Let me put it more formally. I argue that any sane C code out there that calls caml_alloc_small(sz, Custom_tag) and then stores a pointer to malloced memory into it could be changed to use a different tag with no adverse effect. Could you please show me some non-artificial C code, where changing Custom_tag to some other tag, e.g., 42, would cause the memory corruption scenario you describe?
@silene and @nojb discuss the usual resource-safety (no use-after-free, etc.), which have to do with programming bugs. It is true that naked pointers and custom blocks are similar from that point of view. Custom and abstract blocks are one way of fixing the issue mentioned by @avsm, which is of a different nature (it concerns what is reachable from the GC, not what the program written by the user tries to access).
But that is my point. Since OCaml’s GC can run at any time, the difference between what is reachable from the GC and what is reachable from the user does not matter much here. If the code has been made safe with respect to user accesses, then I argue that it is also safe with respect to GC accesses. You have to go to great lengths to be safe from user accesses yet be unsafe from GC accesses.
For example, you have to store into your block both a pointer and a boolean saying whether the pointer is valid. But this is completely artificial. In any sane code, both fields would have been conflated into a potentially null pointer.
I don’t think that’s true. You could have a record with pointers to the C heap, when you no longer want to reference these C pointers from OCaml (e.g. they may be managed by the C part of the program) you simply dereference that record from the program. The GC however will have to collect that record at which point you may hit the problem mentioned above (which has been described in the manual here for as long as I have been FFIng OCaml with C I think) – if your pointers are naked.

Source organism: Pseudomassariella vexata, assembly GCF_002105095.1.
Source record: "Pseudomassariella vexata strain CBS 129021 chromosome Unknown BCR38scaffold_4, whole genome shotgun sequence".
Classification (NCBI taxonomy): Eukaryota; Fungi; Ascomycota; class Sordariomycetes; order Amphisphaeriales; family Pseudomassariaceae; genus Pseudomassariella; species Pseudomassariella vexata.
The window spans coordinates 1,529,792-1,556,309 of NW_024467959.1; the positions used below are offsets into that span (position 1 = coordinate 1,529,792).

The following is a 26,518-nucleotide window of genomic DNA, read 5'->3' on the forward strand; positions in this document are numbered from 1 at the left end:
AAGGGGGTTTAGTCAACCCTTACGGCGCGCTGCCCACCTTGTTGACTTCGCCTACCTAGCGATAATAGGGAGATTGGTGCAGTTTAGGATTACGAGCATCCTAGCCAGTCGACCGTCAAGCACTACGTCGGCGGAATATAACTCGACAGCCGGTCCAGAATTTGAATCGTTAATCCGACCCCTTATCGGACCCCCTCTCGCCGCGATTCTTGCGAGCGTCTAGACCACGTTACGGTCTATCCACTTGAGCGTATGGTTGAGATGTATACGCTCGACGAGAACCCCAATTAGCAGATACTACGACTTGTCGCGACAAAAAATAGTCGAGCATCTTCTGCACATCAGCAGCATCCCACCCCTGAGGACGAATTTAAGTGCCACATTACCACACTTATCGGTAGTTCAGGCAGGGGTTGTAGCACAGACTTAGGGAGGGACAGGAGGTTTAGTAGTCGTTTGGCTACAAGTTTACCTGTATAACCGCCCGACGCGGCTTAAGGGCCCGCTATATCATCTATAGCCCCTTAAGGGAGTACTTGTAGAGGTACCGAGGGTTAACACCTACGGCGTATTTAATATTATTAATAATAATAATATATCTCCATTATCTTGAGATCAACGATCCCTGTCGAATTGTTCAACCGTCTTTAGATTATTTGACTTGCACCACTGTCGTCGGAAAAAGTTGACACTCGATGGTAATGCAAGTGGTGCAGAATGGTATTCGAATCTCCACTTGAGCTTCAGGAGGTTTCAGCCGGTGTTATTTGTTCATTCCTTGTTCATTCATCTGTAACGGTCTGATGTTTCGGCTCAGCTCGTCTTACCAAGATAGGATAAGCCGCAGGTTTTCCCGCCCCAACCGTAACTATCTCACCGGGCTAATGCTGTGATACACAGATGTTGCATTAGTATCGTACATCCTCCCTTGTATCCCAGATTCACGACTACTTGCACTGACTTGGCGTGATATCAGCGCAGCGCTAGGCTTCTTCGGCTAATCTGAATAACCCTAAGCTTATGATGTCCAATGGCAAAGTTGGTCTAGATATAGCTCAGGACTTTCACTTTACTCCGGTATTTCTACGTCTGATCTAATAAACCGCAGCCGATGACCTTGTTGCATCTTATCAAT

Let me ask it again. For the memory corruption to occur, you need the C code to call free between the time the OCaml code stopped referencing the record and the time the GC ran. How does your C code know that calling free at that time was safe? There is no magic. Either the user or the GC had to tell the C code one way or another that it was now safe to free the memory. If it is the GC (through a finalizer), then no memory corruption can occur, since the block will not be scanned. If it is the user, then the C code has to take some extra care to make sure that the user is not keeping a copy of the now invalid pointer around, for example by setting the pointer to null. Again, no memory corruption can occur, since the scanned block will contain only a null pointer.
Not necessarily, maybe these pointers were simply pointing on C substructures owned by another C structure whose free is in charge of freeing the formers.
Another example where pointers are not managed by C but by you is an OCaml record with an immutable pointer field to an associated C structure. You dereference that record from the OCaml program and then free the C pointer without taking care to mutate the pointer of the record to NULL (it’s immutable you can’t do that). That’s safe for the user but it’s not for the Gc if your pointer is naked.
creates some OCaml values containing naked pointers into that memory,
computes some pure OCaml value from them,
concludes algorithmically that the malloced memory will never be used again and so,
returns the pure OCaml value result and compute some more
Since it is possible for the current OCaml GC to grow its heap into the just-freed memory, it is necessary at step 4 to additionally ensure that all the values created at step 2 are dead and to call Gc.full_major so that no naked pointers become dangling by the call to free. In a way this falls under the umbrella of ensuring safety, but I think that the need to consider creating dangling pointers from dead but uncollected values is something that is easily overlooked and gotten wrong. It involves a mindset for manual memory management that is more involved than for plain C code.
If I understand them correctly, none of these two examples are memory-safe from a user point of view. If the OCaml user were to call the proposed functions in a different order, a memory corruption would occur, irrespective of the GC. So, my claim still stands: If a set of functions is safe with respect to user accesses (no use-after-free whatsoever), it will also be safe with respect to GC accesses.
This one is a lot more convincing, since it contains a single function. Thanks. It necessitates some tight interplay between C and OCaml code (otherwise you would not be able to conclude anything about the safety) . I do not remember having ever seen this pattern in practice. But I can imagine how some code could end up looking like that.